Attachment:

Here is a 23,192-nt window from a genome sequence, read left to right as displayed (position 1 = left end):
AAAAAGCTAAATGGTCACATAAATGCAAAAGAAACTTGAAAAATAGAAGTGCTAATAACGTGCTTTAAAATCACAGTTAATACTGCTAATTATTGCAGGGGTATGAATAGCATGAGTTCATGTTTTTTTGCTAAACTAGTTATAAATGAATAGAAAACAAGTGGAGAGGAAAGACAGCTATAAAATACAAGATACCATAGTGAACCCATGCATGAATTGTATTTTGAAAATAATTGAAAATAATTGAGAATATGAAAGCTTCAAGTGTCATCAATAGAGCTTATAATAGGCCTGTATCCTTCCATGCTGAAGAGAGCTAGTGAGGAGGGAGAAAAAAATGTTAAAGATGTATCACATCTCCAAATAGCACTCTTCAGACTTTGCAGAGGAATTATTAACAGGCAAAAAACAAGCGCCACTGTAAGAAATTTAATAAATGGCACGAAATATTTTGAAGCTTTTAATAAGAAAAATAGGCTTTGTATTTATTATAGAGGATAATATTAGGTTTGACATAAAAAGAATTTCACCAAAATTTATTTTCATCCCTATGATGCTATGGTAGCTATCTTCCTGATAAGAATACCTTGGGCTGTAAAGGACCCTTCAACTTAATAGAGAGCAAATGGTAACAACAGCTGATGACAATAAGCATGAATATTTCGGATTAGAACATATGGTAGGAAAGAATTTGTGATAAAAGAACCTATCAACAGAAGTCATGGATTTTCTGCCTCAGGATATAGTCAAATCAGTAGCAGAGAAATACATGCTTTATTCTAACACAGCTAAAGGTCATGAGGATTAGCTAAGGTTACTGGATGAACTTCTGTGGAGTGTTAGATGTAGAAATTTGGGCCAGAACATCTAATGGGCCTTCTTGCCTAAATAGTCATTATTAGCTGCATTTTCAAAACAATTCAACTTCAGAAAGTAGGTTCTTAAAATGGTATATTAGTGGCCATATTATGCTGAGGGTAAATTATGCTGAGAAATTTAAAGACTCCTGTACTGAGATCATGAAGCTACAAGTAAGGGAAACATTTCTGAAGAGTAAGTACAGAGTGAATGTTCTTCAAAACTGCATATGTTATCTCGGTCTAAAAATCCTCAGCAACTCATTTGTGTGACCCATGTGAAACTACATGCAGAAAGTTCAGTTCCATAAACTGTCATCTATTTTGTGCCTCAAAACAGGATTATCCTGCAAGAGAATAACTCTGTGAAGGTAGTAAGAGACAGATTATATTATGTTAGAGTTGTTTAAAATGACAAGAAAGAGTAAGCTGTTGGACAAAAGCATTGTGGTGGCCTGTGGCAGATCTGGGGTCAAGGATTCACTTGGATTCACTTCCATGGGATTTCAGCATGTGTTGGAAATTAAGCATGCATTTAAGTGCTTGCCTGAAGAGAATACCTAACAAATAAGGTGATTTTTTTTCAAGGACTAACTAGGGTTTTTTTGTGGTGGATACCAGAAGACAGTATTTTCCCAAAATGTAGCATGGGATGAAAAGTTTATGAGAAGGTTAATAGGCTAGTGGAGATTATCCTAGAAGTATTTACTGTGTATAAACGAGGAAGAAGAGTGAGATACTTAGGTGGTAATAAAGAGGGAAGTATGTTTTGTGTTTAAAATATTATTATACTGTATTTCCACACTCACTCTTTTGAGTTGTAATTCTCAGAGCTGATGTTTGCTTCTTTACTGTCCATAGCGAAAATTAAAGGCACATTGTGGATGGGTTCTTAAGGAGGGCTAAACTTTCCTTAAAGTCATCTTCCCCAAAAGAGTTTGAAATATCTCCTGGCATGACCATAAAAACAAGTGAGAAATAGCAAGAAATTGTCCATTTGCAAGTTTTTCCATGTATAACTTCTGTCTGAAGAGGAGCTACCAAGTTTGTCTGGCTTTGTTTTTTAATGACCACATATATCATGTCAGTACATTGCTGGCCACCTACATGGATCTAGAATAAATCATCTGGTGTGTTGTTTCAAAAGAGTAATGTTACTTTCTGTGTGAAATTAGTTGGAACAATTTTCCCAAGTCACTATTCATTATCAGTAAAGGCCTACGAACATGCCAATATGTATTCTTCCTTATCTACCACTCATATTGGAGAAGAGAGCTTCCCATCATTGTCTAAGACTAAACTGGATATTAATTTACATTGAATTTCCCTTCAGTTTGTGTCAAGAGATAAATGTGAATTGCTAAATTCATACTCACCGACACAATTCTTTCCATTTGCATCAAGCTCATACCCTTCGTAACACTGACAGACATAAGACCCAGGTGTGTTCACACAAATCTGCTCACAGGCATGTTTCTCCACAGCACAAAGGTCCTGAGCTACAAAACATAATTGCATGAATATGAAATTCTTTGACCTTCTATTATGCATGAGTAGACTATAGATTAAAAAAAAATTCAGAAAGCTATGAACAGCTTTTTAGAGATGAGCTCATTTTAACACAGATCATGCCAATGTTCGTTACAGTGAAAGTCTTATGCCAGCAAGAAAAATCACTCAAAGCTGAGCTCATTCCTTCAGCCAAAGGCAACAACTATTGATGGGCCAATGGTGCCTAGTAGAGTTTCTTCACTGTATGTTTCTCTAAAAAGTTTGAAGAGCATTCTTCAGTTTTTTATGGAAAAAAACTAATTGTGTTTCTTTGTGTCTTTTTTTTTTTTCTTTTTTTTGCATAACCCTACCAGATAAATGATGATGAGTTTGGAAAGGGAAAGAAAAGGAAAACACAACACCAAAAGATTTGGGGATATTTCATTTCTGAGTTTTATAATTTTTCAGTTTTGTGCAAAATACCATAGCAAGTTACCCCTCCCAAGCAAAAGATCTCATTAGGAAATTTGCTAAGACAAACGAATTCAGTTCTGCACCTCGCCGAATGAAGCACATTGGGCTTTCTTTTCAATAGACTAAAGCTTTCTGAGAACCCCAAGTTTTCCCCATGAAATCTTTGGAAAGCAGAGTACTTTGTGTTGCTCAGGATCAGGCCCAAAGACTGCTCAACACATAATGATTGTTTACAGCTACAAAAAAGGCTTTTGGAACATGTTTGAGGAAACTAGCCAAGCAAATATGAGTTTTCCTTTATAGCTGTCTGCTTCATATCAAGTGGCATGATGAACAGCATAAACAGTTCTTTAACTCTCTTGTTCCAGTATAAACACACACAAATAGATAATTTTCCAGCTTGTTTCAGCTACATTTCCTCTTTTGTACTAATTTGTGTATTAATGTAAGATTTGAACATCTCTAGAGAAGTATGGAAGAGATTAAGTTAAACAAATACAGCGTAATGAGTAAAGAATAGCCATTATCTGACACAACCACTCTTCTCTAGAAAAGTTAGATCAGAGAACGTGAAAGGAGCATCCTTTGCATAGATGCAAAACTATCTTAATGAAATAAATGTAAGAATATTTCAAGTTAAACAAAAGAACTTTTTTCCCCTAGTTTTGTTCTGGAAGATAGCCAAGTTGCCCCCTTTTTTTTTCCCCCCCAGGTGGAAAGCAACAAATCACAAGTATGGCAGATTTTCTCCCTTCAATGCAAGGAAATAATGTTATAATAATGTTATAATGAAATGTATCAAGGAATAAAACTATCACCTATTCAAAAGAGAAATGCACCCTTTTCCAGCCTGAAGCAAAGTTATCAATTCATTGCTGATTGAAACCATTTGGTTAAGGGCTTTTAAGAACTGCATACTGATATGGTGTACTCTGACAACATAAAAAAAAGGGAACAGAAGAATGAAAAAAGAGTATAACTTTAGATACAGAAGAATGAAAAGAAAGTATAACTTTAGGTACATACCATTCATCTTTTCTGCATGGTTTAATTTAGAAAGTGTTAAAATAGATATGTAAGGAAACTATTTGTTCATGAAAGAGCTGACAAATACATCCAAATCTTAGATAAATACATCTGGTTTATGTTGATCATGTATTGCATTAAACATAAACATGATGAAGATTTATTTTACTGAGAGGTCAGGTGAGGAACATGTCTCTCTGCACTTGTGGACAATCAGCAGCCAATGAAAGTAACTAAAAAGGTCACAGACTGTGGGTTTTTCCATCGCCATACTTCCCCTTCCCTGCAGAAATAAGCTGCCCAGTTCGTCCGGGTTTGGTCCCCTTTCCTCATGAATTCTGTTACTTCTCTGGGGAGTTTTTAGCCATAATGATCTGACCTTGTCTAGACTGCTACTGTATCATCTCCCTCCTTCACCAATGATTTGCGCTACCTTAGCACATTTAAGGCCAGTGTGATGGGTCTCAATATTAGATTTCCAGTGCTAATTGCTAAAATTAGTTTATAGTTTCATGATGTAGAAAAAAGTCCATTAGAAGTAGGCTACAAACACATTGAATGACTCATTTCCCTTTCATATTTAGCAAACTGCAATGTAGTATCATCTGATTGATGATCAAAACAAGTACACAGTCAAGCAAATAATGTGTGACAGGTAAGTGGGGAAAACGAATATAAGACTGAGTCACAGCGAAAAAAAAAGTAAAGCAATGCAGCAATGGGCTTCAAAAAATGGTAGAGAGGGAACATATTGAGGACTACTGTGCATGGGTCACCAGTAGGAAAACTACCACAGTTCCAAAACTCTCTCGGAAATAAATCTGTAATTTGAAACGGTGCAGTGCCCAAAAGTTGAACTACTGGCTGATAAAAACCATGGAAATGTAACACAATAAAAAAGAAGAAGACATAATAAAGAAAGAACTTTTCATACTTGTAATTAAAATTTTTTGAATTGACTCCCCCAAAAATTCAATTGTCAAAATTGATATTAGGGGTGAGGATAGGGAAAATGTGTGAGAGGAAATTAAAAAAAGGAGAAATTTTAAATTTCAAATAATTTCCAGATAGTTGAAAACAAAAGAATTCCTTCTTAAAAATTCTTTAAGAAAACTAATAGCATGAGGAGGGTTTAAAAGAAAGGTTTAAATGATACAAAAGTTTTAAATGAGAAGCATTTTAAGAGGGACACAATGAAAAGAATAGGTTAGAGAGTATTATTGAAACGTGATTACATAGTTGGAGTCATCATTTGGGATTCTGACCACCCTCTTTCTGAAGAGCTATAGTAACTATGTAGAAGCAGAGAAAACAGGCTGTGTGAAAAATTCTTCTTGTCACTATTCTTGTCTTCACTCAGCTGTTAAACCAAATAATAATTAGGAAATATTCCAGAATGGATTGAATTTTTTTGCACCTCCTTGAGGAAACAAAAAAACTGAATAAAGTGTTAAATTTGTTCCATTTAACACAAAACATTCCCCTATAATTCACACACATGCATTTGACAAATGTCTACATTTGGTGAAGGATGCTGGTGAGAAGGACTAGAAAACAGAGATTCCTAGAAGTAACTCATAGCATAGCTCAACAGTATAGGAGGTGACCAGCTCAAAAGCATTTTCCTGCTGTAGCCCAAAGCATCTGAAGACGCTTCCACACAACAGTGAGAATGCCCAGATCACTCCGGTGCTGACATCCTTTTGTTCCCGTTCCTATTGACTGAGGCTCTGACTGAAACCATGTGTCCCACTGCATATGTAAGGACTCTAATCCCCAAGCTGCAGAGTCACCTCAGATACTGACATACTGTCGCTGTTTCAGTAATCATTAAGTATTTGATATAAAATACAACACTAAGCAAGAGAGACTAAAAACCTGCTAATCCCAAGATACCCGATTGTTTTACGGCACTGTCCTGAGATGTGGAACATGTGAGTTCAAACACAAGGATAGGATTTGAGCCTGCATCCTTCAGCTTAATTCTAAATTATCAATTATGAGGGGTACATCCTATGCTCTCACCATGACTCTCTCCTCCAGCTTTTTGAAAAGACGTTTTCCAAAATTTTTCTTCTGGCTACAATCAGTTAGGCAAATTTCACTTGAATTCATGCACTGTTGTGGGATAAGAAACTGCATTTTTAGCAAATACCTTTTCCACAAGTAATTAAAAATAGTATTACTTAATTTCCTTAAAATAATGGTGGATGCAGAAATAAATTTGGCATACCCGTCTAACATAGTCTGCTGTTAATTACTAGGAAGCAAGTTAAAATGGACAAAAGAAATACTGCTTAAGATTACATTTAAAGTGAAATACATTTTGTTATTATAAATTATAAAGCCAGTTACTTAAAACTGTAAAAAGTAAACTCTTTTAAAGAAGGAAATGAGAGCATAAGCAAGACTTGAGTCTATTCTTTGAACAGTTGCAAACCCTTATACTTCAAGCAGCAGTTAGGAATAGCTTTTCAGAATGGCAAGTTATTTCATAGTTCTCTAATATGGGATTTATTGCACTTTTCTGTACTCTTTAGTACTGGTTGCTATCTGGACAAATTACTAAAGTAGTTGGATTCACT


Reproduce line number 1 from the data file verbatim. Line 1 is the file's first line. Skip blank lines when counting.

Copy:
Here is a 23,192-nt window from a genome sequence, read left to right as displayed (position 1 = left end):